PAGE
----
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Peer Project Forum & Special Event (October 2011)

Peer Project Forum & Special Event Held in October 2011
The Peer Project team of the Mental Health Commission of Canada (MHCC) hosted a series of meetings in Ottawa from October 4th to 6th with a special event held at noon on October 5th. The meetings took place during Mental Illness Awareness Week and marked a significant turning point in the evolution of the project.

Concurrently on October 5th a special event in Alberta was held where a new initiative, the Lieutenant Governor’s Circle on Mental Health and Addiction was launched by the Honourable Donald S. Ethell, the Lieutenant Governor of Alberta. The renowned guest speaker at that event was Senator Roméo Dallaire, a devotee of and strong believer in peer support. He emphasized that families need to be part of the solution in addressing mental health problems and illnesses, and he said the solution is fundamentally based on peer support. View Senator Roméo Dallaire’s video here.

The first series of the Peer Project meetings began on October 4th with representatives from organizations in different sectors in Canada, i.e., the private and government sectors, law enforcement, education, health care, and social services. The participating organizations were those where management had expressed an interest in being a demonstration site to pilot peer support.

The purpose of the two-day demonstration sites meeting was to:
(i) provide a platform for knowledge exchange between all sites and set the conditions to initiate a community of practice among participating organizations;
(ii) identify the activities needed to implement the pilots and discuss sequencing, timelines, and challenges; and
(iii) examine the importance of workplace readiness to implement peer support and discuss the feasibility of adhering to organizational requirements.

At the special event held on October 5th, the President & CEO of the MHCC Louise Bradley spoke about the Commission’s role as a catalyst to put mental health, and in particular mental health in the workplace, “at the front of the agenda.” View Louise Bradley’s video here.

In a separate meeting, as part of the same forum, executives from the various organizations interested in participating in a pilot joined in a panel discussion centered on organizational realities and challenges in developing and implementing peer support in workplaces. The discussion was facilitated by Mary Ann Baynton, a member of the Mental Health Commission of Canada’s Workforce Advisory Committee and Program Director for the Great‐West Life Centre for Mental Health in the Workplace.

Stéphane Grenier, the Peer Project Team Leader spoke about the importance of keeping peer support simple and the necessity to preserve its grass‐roots authenticity, regardless of the setting in which peer support takes place. Keeping peer support organic and natural is crucial to its continuing success as a non‐clinical mental health intervention. View Stephane Grenier’s video.

The other series of meetings that commenced on October 5th involved regional peer support leaders from across Canada.
The inaugural meeting with regional peer support leaders represented a critical milestone for the project. The goals of this initial meeting were primarily to:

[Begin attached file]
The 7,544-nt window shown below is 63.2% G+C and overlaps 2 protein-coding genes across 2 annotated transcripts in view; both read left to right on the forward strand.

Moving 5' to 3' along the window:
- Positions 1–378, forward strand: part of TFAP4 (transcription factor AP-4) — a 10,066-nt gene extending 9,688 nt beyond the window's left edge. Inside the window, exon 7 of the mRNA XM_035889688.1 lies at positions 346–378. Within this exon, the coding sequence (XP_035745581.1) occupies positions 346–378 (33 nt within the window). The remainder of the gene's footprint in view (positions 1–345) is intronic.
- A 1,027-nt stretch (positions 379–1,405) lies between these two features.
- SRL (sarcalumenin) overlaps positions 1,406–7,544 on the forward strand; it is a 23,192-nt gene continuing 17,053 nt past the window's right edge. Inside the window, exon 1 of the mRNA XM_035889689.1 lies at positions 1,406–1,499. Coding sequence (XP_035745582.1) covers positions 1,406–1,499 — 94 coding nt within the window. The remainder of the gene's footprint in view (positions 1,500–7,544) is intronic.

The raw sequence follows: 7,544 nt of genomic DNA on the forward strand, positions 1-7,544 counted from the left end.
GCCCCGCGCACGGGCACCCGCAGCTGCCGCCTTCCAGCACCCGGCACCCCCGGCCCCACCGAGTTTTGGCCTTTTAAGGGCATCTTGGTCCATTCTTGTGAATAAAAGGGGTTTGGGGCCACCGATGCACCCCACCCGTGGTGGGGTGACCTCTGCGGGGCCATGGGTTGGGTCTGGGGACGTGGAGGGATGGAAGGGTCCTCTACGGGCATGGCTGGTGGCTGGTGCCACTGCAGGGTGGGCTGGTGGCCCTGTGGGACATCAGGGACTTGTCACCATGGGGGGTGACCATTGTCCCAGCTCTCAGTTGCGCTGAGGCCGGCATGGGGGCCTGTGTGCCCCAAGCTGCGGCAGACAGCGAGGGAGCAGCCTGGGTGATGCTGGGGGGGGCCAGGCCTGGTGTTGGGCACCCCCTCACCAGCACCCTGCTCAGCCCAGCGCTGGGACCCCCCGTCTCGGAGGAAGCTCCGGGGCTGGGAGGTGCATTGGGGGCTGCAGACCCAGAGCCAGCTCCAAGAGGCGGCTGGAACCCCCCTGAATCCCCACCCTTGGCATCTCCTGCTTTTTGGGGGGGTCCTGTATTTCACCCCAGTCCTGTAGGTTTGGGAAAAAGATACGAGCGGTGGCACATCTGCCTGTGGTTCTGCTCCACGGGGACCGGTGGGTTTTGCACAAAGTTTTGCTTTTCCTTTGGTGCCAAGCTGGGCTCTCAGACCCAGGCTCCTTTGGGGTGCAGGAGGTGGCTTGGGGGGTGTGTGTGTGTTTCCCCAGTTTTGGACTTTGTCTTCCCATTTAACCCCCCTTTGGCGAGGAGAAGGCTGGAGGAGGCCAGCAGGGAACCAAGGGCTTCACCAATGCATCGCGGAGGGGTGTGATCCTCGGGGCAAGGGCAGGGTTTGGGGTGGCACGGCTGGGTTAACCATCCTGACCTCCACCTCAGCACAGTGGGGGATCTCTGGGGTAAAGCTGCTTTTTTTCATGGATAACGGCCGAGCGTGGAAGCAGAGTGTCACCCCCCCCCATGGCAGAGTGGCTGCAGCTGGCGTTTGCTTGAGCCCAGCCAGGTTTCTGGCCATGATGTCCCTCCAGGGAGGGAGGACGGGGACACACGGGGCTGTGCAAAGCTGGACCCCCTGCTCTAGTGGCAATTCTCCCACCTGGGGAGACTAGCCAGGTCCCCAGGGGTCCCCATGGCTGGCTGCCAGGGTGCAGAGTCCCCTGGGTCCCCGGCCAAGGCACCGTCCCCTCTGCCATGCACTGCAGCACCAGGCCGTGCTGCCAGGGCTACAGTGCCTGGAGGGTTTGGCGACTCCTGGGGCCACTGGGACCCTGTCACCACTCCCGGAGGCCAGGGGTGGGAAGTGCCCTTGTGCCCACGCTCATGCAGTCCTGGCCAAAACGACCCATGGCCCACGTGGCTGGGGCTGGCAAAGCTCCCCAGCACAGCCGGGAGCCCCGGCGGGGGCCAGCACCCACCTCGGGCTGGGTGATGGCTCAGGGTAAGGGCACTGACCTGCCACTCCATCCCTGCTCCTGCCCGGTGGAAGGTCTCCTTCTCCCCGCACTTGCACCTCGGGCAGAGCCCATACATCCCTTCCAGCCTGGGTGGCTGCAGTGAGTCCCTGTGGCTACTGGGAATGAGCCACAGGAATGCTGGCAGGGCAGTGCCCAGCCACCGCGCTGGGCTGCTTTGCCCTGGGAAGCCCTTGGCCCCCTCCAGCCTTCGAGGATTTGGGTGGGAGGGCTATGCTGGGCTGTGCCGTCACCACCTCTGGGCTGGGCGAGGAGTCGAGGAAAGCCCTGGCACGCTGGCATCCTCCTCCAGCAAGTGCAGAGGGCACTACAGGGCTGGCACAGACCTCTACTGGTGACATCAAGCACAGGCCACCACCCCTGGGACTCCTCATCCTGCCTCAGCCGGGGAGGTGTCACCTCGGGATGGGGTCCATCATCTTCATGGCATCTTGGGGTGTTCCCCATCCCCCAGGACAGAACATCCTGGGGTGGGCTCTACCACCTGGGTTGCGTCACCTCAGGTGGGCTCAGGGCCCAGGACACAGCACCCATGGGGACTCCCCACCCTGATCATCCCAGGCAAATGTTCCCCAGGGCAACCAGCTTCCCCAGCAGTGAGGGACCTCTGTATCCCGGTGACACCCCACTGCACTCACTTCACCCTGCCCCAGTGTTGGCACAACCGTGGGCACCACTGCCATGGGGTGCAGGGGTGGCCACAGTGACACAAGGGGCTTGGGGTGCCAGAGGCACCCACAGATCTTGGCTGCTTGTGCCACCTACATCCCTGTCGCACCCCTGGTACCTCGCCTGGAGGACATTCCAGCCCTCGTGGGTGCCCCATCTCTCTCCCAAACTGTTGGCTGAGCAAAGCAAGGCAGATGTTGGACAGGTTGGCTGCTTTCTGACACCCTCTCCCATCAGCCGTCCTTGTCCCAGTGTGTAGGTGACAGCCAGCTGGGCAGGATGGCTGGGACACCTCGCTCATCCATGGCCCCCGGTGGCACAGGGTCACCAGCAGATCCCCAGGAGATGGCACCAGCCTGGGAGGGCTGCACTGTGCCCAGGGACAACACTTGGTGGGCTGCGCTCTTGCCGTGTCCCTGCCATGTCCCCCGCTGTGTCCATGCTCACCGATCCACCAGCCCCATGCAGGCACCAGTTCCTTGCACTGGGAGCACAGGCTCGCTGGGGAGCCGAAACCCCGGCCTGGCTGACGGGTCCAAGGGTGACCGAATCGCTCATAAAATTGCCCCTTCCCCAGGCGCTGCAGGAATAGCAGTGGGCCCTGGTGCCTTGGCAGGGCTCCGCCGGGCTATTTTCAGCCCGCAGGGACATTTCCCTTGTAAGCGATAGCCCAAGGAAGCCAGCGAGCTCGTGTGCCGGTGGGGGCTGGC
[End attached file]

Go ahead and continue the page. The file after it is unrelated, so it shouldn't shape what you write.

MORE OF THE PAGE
(i) begin the development of a network of peer support leaders across Canada;
(ii) discuss how participants see their roles as part of a Canadian peer support leadership network;
(iii) determine peer leaders’ needs in relation to helping advance the aims of the project; and
(iv) to discuss how certification and nationally recognized credentials can assist peer support workers.

A key speaker at the October 5th event was the Chair of the Mental Health Commission, the honourable Michael Kirby who had highly motivating words for the noontime audience. He spoke to the importance of peer support and the importance of peer support in the Mental Health Strategy for Canada. View Michael Kirby’s video here.

The two-day regional peer leaders meeting resulted in a consensus regarding the way forward. The role and responsibilities of the regional peer leaders, who are currently referred to as the National Peer Support Leadership Group, will be defined and 3 sub‐committees of peer leaders will be established to work in the following areas of endeavour:
(i) steering the project forward as an independent organization is created to administer the certification process;
(ii) review the final draft Standards of Practice, and
(iii) stakeholder relations, which is central to increasing the legitimacy of peer support throughout Canada.

A speaker who addressed the audience at the special event on October 5th reminded everyone why peer support workers are so dedicated to the work that they do. At the end of her talk on lived experience, Karen Liberman received a standing ovation. To see and listen to her inspirational talk, click here. Ms. Liberman is the former Executive Director of the Mood Disorders Association of Ontario, and, although she is now retired, she remains active in the field of mental health.

Peer support workers who had asked to be kept informed about the project will receive an invitation to participate in an upcoming webinar to be presented by Stéphane Grenier, the Team Leader of the Peer Project. The webinar is intended to provide more detail about the October meeting that took place with peer leaders; information about next steps in the project, and Stéphane will also answer questions “live” from the listening audience.

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